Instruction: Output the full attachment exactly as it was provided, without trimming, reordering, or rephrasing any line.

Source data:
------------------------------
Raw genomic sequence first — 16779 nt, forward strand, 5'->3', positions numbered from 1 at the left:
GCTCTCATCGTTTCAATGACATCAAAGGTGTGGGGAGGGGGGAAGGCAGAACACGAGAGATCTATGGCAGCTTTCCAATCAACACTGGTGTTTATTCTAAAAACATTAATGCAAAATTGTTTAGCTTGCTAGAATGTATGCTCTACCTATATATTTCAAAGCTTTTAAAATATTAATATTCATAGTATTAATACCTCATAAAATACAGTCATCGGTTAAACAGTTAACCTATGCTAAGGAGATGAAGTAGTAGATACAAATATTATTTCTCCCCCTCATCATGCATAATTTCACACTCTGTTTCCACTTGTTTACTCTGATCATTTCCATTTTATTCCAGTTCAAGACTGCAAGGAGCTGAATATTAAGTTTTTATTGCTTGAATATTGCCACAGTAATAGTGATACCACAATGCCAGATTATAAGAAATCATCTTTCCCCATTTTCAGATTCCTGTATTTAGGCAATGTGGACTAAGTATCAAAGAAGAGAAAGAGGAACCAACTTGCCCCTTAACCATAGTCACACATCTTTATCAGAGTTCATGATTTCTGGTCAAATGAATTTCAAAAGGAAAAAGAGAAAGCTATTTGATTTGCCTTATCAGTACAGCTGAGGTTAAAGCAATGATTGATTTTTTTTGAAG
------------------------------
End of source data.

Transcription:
Raw genomic sequence first — 16779 nt, forward strand, 5'->3', positions numbered from 1 at the left:
GCTCTCATCGTTTCAATGACATCAAAGGTGTGGGGAGGGGGGAAGGCAGAACACGAGAGATCTATGGCAGCTTTCCAATCAACACTGGTGTTTATTCTAAAAACATTAATGCAAAATTGTTTAGCTTGCTAGAATGTATGCTCTACCTATATATTTCAAAGCTTTTAAAATATTAATATTCATAGTATTAATACCTCATAAAATACAGTCATCGGTTAAACAGTTAACCTATGCTAAGGAGATGAAGTAGTAGATACAAATATTATTTCTCCCCCTCATCATGCATAATTTCACACTCTGTTTCCACTTGTTTACTCTGATCATTTCCATTTTATTCCAGTTCAAGACTGCAAGGAGCTGAATATTAAGTTTTTATTGCTTGAATATTGCCACAGTAATAGTGATACCACAATGCCAGATTATAAGAAATCATCTTTCCCCATTTTCAGATTCCTGTATTTAGGCAATGTGGACTAAGTATCAAAGAAGAGAAAGAGGAACCAACTTGCCCCTTAACCATAGTCACACATCTTTATCAGAGTTCATGATTTCTGGTCAAATGAATTTCAAAAGGAAAAAGAGAAAGCTATTTGATTTGCCTTATCAGTACAGCTGAGGTTAAAGCAATGATTGATTTTTTTTGAAG